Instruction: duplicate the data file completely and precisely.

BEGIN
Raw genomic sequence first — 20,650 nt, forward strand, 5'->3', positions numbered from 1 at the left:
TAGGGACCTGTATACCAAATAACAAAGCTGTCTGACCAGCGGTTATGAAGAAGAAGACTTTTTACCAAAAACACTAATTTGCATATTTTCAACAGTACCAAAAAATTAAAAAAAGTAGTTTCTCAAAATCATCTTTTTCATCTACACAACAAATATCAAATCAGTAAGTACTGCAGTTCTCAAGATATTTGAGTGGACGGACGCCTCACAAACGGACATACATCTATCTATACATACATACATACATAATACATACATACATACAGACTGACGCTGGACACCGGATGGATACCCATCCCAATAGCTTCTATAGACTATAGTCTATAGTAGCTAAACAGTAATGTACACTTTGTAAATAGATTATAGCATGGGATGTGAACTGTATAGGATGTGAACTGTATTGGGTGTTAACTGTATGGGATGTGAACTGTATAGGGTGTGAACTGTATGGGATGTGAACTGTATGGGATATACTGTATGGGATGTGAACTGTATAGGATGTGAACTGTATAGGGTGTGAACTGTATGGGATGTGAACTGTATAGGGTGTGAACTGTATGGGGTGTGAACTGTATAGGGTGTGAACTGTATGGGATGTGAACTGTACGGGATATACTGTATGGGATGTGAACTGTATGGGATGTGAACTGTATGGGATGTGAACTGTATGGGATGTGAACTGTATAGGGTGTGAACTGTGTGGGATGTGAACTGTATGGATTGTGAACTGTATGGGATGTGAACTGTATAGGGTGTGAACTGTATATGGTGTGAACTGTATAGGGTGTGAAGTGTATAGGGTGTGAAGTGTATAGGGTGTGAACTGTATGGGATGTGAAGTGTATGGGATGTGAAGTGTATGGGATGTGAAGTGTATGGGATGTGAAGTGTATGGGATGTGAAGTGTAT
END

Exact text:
Raw genomic sequence first — 20,650 nt, forward strand, 5'->3', positions numbered from 1 at the left:
TAGGGACCTGTATACCAAATAACAAAGCTGTCTGACCAGCGGTTATGAAGAAGAAGACTTTTTACCAAAAACACTAATTTGCATATTTTCAACAGTACCAAAAAATTAAAAAAAGTAGTTTCTCAAAATCATCTTTTTCATCTACACAACAAATATCAAATCAGTAAGTACTGCAGTTCTCAAGATATTTGAGTGGACGGACGCCTCACAAACGGACATACATCTATCTATACATACATACATACATAATACATACATACATACAGACTGACGCTGGACACCGGATGGATACCCATCCCAATAGCTTCTATAGACTATAGTCTATAGTAGCTAAACAGTAATGTACACTTTGTAAATAGATTATAGCATGGGATGTGAACTGTATAGGATGTGAACTGTATTGGGTGTTAACTGTATGGGATGTGAACTGTATAGGGTGTGAACTGTATGGGATGTGAACTGTATGGGATATACTGTATGGGATGTGAACTGTATAGGATGTGAACTGTATAGGGTGTGAACTGTATGGGATGTGAACTGTATAGGGTGTGAACTGTATGGGGTGTGAACTGTATAGGGTGTGAACTGTATGGGATGTGAACTGTACGGGATATACTGTATGGGATGTGAACTGTATGGGATGTGAACTGTATGGGATGTGAACTGTATGGGATGTGAACTGTATAGGGTGTGAACTGTGTGGGATGTGAACTGTATGGATTGTGAACTGTATGGGATGTGAACTGTATAGGGTGTGAACTGTATATGGTGTGAACTGTATAGGGTGTGAAGTGTATAGGGTGTGAAGTGTATAGGGTGTGAACTGTATGGGATGTGAAGTGTATGGGATGTGAAGTGTATGGGATGTGAAGTGTATGGGATGTGAAGTGTATGGGATGTGAAGTGTAT